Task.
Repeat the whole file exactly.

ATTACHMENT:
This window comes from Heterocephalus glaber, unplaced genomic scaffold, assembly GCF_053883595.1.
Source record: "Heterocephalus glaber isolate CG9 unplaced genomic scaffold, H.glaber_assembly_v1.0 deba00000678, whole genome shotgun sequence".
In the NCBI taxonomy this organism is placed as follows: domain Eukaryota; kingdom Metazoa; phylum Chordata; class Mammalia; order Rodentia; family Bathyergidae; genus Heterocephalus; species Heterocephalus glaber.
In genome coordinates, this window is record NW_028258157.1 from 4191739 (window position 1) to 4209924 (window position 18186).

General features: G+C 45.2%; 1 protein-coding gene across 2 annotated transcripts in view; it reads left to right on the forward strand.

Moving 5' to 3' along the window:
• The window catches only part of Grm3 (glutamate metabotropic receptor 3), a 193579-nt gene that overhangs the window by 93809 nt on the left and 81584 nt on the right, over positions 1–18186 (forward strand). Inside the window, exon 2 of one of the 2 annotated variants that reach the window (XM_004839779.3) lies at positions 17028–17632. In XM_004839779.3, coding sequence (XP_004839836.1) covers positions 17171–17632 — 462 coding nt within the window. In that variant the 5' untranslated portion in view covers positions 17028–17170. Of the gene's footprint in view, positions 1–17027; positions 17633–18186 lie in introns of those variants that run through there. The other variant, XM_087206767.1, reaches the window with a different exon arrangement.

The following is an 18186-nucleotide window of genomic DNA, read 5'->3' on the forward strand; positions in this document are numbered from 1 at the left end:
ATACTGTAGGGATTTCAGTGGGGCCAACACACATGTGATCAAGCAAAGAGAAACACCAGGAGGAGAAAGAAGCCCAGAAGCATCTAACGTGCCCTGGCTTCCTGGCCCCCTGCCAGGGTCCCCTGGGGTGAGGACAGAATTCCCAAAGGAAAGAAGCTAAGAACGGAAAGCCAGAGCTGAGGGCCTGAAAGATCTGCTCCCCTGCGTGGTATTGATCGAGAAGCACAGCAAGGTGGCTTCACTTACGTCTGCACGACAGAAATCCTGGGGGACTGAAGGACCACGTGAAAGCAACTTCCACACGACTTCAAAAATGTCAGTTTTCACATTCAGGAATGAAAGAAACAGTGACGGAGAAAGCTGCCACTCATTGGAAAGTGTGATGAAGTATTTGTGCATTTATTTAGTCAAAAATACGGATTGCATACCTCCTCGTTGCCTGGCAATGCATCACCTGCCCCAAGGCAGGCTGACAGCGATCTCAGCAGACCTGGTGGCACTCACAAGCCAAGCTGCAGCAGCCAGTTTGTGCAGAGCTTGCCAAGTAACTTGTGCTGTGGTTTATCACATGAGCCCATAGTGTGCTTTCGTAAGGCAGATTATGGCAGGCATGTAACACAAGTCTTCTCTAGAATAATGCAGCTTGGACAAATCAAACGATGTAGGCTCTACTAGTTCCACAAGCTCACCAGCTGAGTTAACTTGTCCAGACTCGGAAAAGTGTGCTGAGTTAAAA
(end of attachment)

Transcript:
This window comes from Heterocephalus glaber, unplaced genomic scaffold, assembly GCF_053883595.1.
Source record: "Heterocephalus glaber isolate CG9 unplaced genomic scaffold, H.glaber_assembly_v1.0 deba00000678, whole genome shotgun sequence".
In the NCBI taxonomy this organism is placed as follows: domain Eukaryota; kingdom Metazoa; phylum Chordata; class Mammalia; order Rodentia; family Bathyergidae; genus Heterocephalus; species Heterocephalus glaber.
In genome coordinates, this window is record NW_028258157.1 from 4191739 (window position 1) to 4209924 (window position 18186).

General features: G+C 45.2%; 1 protein-coding gene across 2 annotated transcripts in view; it reads left to right on the forward strand.

Moving 5' to 3' along the window:
• The window catches only part of Grm3 (glutamate metabotropic receptor 3), a 193579-nt gene that overhangs the window by 93809 nt on the left and 81584 nt on the right, over positions 1–18186 (forward strand). Inside the window, exon 2 of one of the 2 annotated variants that reach the window (XM_004839779.3) lies at positions 17028–17632. In XM_004839779.3, coding sequence (XP_004839836.1) covers positions 17171–17632 — 462 coding nt within the window. In that variant the 5' untranslated portion in view covers positions 17028–17170. Of the gene's footprint in view, positions 1–17027; positions 17633–18186 lie in introns of those variants that run through there. The other variant, XM_087206767.1, reaches the window with a different exon arrangement.

The following is an 18186-nucleotide window of genomic DNA, read 5'->3' on the forward strand; positions in this document are numbered from 1 at the left end:
ATACTGTAGGGATTTCAGTGGGGCCAACACACATGTGATCAAGCAAAGAGAAACACCAGGAGGAGAAAGAAGCCCAGAAGCATCTAACGTGCCCTGGCTTCCTGGCCCCCTGCCAGGGTCCCCTGGGGTGAGGACAGAATTCCCAAAGGAAAGAAGCTAAGAACGGAAAGCCAGAGCTGAGGGCCTGAAAGATCTGCTCCCCTGCGTGGTATTGATCGAGAAGCACAGCAAGGTGGCTTCACTTACGTCTGCACGACAGAAATCCTGGGGGACTGAAGGACCACGTGAAAGCAACTTCCACACGACTTCAAAAATGTCAGTTTTCACATTCAGGAATGAAAGAAACAGTGACGGAGAAAGCTGCCACTCATTGGAAAGTGTGATGAAGTATTTGTGCATTTATTTAGTCAAAAATACGGATTGCATACCTCCTCGTTGCCTGGCAATGCATCACCTGCCCCAAGGCAGGCTGACAGCGATCTCAGCAGACCTGGTGGCACTCACAAGCCAAGCTGCAGCAGCCAGTTTGTGCAGAGCTTGCCAAGTAACTTGTGCTGTGGTTTATCACATGAGCCCATAGTGTGCTTTCGTAAGGCAGATTATGGCAGGCATGTAACACAAGTCTTCTCTAGAATAATGCAGCTTGGACAAATCAAACGATGTAGGCTCTACTAGTTCCACAAGCTCACCAGCTGAGTTAACTTGTCCAGACTCGGAAAAGTGTGCTGAGTTAAAA